Now, with NCAA play looming? "I'd say I'm probably close to 85, 90%. Obviously it's going to be soreness, something I might have for the next three or four months. It's a matter of getting through that stage. It's not a sharp pain, it's more of a soreness."
Then again, it was Missouri left hurting after Slauter's single.
OFFIICALLY SPEAKING: The Tigers did have a game to remember in their first SEC Tournament trip, if not for the final result. Missouri managed just one run, and it was not even batted-in. Barron Champagne did single his way on base in the top of the third inning but was advanced to second by one Trevor Fitts wild pitch. He took off for third on another dirtball that stayed in front of C Nick Ammirati, and there was time to make the throw to third base.
Except Ammirati was too high and the ball got into leftfield scoring Champagne on charity. Which later on had Bulldog players and even an assistant coach convinced it was not an earned run. Cox certainly said so. "I think the one run they got was unearned, I think I heard. So 17 innings with no earned runs puts a big compliment on our bullpen and how good we are."
It takes nothing from the relief staff to note that in the box score it was an earned run. Why? First because wild pitches put the runner in scoring position(s) and that would make them earned on any hit or sacrifice. But the fact the runner came across on an error was negated, because with two outs Missouri singled. That by rule meant the run was earned since, presumptively, he'd have scored on the base hit.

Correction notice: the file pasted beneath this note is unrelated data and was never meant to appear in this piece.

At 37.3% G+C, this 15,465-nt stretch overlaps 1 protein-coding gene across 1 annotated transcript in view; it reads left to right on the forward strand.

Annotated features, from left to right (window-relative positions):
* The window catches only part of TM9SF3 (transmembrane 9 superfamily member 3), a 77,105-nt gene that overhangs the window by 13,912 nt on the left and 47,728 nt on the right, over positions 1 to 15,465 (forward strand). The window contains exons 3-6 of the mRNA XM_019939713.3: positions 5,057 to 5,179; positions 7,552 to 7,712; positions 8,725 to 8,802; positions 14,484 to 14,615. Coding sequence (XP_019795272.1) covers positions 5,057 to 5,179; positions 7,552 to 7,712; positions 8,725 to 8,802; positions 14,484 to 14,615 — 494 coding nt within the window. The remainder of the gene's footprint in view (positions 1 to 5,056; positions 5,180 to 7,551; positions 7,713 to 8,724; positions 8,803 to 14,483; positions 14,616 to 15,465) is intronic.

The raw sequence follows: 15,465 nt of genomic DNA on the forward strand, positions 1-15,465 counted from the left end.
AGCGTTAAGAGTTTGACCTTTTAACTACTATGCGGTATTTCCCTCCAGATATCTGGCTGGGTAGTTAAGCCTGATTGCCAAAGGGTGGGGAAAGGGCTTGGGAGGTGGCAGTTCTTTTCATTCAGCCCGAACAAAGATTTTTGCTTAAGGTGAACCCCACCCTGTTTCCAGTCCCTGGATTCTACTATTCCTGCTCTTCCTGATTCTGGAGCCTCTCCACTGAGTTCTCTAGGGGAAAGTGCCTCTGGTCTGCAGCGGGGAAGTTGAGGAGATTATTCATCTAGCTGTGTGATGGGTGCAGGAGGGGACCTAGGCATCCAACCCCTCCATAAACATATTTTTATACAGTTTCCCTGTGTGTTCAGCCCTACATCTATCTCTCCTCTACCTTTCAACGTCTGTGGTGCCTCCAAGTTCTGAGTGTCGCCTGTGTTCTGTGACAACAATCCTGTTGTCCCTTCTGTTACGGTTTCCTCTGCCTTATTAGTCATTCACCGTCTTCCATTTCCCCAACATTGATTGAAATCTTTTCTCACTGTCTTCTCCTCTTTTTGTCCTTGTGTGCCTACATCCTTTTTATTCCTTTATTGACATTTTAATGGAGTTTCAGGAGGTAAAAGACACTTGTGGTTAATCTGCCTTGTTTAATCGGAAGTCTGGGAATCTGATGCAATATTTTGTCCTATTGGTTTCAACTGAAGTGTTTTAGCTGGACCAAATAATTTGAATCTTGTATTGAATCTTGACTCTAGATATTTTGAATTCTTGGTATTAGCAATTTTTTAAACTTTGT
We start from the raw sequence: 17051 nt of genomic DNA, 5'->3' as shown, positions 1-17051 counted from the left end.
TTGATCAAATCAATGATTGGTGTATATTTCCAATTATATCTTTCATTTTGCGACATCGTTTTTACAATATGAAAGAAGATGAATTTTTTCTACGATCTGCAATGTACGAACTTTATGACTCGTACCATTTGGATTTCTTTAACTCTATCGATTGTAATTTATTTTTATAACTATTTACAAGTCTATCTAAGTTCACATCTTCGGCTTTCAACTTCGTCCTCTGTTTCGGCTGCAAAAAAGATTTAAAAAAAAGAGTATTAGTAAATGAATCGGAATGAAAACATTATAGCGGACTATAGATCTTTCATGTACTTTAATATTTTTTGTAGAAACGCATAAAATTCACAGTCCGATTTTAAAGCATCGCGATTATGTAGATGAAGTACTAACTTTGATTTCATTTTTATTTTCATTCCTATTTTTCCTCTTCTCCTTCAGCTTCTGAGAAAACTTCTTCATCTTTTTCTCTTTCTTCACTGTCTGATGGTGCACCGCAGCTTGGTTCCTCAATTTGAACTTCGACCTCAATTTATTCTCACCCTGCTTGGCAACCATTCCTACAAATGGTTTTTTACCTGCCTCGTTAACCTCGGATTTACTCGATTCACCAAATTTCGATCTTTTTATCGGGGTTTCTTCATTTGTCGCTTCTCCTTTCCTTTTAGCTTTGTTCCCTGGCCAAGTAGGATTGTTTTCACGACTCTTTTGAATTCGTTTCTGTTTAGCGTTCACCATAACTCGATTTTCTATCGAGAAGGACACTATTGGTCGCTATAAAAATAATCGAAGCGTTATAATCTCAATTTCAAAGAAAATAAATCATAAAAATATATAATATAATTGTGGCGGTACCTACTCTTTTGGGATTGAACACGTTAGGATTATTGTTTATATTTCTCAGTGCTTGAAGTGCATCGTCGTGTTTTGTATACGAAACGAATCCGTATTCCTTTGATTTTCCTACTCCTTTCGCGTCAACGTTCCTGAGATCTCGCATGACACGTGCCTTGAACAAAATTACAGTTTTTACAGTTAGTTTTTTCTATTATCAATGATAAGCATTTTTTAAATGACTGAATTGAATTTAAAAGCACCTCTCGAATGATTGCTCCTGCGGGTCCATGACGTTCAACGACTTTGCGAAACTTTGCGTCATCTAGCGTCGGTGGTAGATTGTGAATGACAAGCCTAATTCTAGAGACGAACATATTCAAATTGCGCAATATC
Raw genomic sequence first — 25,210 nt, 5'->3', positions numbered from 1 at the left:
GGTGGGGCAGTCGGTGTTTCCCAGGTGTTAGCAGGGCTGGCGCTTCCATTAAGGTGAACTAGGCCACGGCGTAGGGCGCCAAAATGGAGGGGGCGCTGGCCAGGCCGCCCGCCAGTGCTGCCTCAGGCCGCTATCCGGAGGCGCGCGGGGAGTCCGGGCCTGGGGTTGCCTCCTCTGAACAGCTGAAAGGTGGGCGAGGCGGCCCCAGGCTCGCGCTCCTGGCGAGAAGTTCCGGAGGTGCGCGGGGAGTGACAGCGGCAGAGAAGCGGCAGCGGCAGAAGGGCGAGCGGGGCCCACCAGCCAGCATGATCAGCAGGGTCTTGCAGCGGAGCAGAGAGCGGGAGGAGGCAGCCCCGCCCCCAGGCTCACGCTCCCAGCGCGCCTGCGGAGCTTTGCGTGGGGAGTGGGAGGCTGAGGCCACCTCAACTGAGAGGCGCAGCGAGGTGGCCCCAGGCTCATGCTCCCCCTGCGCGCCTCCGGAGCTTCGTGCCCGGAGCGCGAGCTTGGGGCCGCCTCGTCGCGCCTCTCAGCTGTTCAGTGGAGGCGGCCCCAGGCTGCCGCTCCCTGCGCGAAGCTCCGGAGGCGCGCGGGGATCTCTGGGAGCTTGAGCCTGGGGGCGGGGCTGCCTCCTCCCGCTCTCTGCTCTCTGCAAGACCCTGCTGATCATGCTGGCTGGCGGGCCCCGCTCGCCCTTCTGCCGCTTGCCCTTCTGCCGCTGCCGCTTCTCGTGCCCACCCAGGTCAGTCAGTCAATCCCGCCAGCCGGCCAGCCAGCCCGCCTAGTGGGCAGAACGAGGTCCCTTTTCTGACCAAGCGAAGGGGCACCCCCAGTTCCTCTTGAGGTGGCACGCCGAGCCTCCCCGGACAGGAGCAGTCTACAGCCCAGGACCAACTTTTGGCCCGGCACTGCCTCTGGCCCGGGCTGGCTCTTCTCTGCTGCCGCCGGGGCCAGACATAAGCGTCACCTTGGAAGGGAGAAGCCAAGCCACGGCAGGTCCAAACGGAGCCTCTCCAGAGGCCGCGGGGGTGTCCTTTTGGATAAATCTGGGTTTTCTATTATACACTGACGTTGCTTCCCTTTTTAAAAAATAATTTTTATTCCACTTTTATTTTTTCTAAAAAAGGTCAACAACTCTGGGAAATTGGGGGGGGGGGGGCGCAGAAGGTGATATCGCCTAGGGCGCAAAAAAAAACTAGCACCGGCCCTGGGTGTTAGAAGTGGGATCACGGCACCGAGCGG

As he's presumably headed to pro ball after this junior year, it is the last chance for a Dog like Hunter Renfroe to experience NCAA insanity at the home yard. He did see first-hand the 14,562 that showed up for Super Bulldog Weekend's Saturday game, though. And even with school out, both the numbers and the enthusiasm shown during the South Carolina series hinted at what could happen…if Mississippi State receives its long-sought opportunity.
"There may be 15,000 screaming people here and that'd be a sight to see," Renfroe said. "That will get us even more amped-up for the post-season."
A Sunday throng of over 12,000 came to Hoover last year to watch Mississippi State win the tournament championship. The on-field celebration was splendid, yet even there Dogs who had endured six-straight days of play—all in daytime heat at that—were looking drained in victory. So it's not really surprising some feelings are mixed this time around, about the chance of an early return to Starkville.
"If that did happen we'd get a few days off," said SS Adam Frazier, the Most Valuable Player of the '12 Tournament. "But we always want to win. There's positives to that and positives to winning, so let the chips fall where they fall."
At least this May, the Diamond Dogs have the luxury of playing under-lights for a radical change. Cohen wasn't entirely joking a year ago about how all players and for that matter staff should have had IV's pumping in fluids immediately after storing the championship trophy on the team bus. The literal drain certainly showed a weekend later at Tallahassee.
Day or night, though, "Going in we know what to expect, the possibility of playing four or five days in a row and what that does to you and how to prepare for that," Frazier said.